In light of the recent ruling, employers in California should be aware of the risks involved in using rounded time to determine whether an employee took a late or short meal break.
Kennedy Donohue filed a class action lawsuit against her employer, AMN Services, LLC (AMN), alleging that that AMN failed to provide her with compliant meal periods. Donohue claimed that because AMN rounded time punches to the nearest 10-minute increment, AMN had failed to account for and pay required meal period premiums where an employee’s unrounded, actual meal period either began late (after the fifth hour of work) or lasted less than 30 minutes. For example, if an employee clocked out for lunch at 11:02 am and clocked in after lunch at 11:26 am, AMN would have recorded the time punches as 11:00 am and 11:30 am. If an employee clocked in for work at 6:59 am and clocked out for lunch at 12:04 pm, AMN would have rounded the time punches to 7:00 am and 12:00 pm. In both cases, rounded time would suggest a compliant meal break, but unrounded time could suggest a break that was not correctly provided.
Before September 2012, whenever AMN’s time records showed a late, short, or unrecorded meal period, AMN assumed a meal period violation and paid the employee a meal period premium. After September 2012, AMN added a dropdown menu feature to its timekeeping system. When the clocks suggested a potentially noncompliant meal, the system would prompt an employee response regarding whether the employee voluntarily chose to work through the provided meal period opportunity. In 2015, AMN stopped rounding and recorded time to the minute.
The trial court certified a class of non-exempt AMN employees, but then granted AMN’s summary judgment motion. The trial court found that AMN’s rounding policy fairly compensated employees over time and that there was insufficient evidence that AMN had a policy or practice of denying employees compliant meal periods. The Court of Appeal affirmed.
The Supreme Court made two primary holdings:
First, the decision prohibits rounding of time punches for purposes of determining the start time or duration of meal breaks. With respect to AMN’s practice of automatically paying premiums, the court noted that although such a practice “may have resulted in some overcompensation” by automatically paying meal period premiums for meal periods that employees had voluntarily chosen not to take, it still “did not properly account for meal periods that were short or delayed based on actual time punches but did not appear as short or delayed under the rounding policy.” The court held that AMN would be liable for meal period premiums in such instances regardless of any incidental overcompensation created by automatic payment of meal premiums.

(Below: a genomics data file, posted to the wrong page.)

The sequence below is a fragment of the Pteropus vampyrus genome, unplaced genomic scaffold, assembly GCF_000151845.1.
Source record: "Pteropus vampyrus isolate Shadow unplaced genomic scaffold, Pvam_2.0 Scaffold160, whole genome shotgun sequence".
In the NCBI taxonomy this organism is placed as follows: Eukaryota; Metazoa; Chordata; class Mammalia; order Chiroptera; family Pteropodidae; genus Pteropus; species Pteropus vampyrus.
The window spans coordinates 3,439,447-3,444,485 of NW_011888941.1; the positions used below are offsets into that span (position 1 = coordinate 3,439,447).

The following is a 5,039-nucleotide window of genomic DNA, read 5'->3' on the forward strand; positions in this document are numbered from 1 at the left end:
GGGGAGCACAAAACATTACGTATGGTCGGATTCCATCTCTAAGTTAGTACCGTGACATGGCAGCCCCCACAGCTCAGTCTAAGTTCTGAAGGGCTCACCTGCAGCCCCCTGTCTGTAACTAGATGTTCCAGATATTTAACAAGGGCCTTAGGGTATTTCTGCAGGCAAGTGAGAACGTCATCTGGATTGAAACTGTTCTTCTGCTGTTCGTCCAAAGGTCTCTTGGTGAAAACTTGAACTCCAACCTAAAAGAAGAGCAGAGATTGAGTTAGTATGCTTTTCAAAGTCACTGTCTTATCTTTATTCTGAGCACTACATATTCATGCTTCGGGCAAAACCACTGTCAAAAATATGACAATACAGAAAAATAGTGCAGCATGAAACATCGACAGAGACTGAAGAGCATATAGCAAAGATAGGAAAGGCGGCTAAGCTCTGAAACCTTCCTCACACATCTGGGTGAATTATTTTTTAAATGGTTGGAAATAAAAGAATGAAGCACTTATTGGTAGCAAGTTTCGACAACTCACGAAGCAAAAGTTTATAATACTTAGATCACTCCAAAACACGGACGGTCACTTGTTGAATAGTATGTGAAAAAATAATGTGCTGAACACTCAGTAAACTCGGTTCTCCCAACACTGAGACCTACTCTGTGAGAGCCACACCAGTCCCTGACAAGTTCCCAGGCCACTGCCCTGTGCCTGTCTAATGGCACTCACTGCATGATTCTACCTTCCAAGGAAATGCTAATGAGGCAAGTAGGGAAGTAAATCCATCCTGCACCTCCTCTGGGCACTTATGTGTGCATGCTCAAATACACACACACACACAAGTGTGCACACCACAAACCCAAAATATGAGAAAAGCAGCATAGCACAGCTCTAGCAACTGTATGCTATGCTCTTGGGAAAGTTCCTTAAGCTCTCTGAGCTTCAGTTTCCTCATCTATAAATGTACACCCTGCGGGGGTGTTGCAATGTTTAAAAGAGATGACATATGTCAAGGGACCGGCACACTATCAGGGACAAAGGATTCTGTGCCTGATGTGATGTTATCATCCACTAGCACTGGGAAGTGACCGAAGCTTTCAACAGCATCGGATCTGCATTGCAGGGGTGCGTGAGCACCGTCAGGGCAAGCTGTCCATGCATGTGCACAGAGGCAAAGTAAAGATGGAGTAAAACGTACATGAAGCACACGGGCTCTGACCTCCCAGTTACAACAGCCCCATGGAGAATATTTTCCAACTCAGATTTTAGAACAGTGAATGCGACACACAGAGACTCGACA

With respect to AMN’s use of dropdown prompts to explain late, short, or unrecorded meal periods, the court noted that the system “would have ensured accurate tracking of meal period violations if it had simply omitted rounding.” The court also foreclosed AMN’s attempt to avoid meal premium liability with biweekly employee certifications that AMN had provided the opportunity to take all breaks other than those reported on employee time sheets. The court explained that such certifications did not cure potential meal period violations where “employees would not have known about potentially noncompliant meal periods that [the timekeeping system] did not flag” due to the use of rounded time punches.
Second, the court held that a time record showing a late, short, or unrecorded meal break creates a rebuttable presumption that a meal break violation occurred and that a meal premium is owed. The court explained that, for an employer moving for summary judgment, to “rebut the presumption of noncompliance arising from the time records, [the employer] would need to provide evidence that employees voluntarily chose to work during off-duty meal periods that appear in time records to be short or delayed based on unrounded time punches.”
The use of time punches to determine whether an employee took a late or short meal period must rely on actual, not rounded, time punches. Employers who continue to round time punches should also consider and evaluate with counsel the risks that time rounding may present in various scenarios.
Additionally, employers should ensure that they have a system in place for determining whether to pay a meal premium based on time records showing a missed, late, or short meal period and should consider the value of using a dropdown menu to allow employees to record when they have voluntarily elected not to take a meal period and/or rest period. Other mitigating practices in terms of the timing and lengths of mandatory meal periods should also be considered and discussed with counsel.